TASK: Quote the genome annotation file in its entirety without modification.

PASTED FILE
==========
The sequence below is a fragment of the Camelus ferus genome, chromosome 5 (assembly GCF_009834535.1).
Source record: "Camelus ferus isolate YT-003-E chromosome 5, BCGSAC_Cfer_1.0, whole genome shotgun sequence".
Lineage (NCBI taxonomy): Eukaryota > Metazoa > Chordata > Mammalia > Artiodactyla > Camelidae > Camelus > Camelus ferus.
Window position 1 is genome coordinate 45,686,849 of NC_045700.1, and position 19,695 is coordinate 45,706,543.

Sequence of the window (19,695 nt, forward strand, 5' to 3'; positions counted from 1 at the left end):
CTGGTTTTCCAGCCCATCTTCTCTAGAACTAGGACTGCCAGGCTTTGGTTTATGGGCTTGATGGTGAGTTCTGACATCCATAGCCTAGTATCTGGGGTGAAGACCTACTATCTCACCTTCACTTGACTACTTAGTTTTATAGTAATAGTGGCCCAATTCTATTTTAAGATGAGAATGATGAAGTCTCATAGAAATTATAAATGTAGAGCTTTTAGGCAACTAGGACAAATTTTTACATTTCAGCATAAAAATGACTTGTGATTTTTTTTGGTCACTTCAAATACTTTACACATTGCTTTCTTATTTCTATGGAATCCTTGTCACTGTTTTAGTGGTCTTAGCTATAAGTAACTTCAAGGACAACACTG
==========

The sequence below is a fragment of the Camelus ferus genome, chromosome 5 (assembly GCF_009834535.1).
Source record: "Camelus ferus isolate YT-003-E chromosome 5, BCGSAC_Cfer_1.0, whole genome shotgun sequence".
Lineage (NCBI taxonomy): Eukaryota > Metazoa > Chordata > Mammalia > Artiodactyla > Camelidae > Camelus > Camelus ferus.
Window position 1 is genome coordinate 45,686,849 of NC_045700.1, and position 19,695 is coordinate 45,706,543.

Sequence of the window (19,695 nt, forward strand, 5' to 3'; positions counted from 1 at the left end):
CTGGTTTTCCAGCCCATCTTCTCTAGAACTAGGACTGCCAGGCTTTGGTTTATGGGCTTGATGGTGAGTTCTGACATCCATAGCCTAGTATCTGGGGTGAAGACCTACTATCTCACCTTCACTTGACTACTTAGTTTTATAGTAATAGTGGCCCAATTCTATTTTAAGATGAGAATGATGAAGTCTCATAGAAATTATAAATGTAGAGCTTTTAGGCAACTAGGACAAATTTTTACATTTCAGCATAAAAATGACTTGTGATTTTTTTTGGTCACTTCAAATACTTTACACATTGCTTTCTTATTTCTATGGAATCCTTGTCACTGTTTTAGTGGTCTTAGCTATAAGTAACTTCAAGGACAACACTG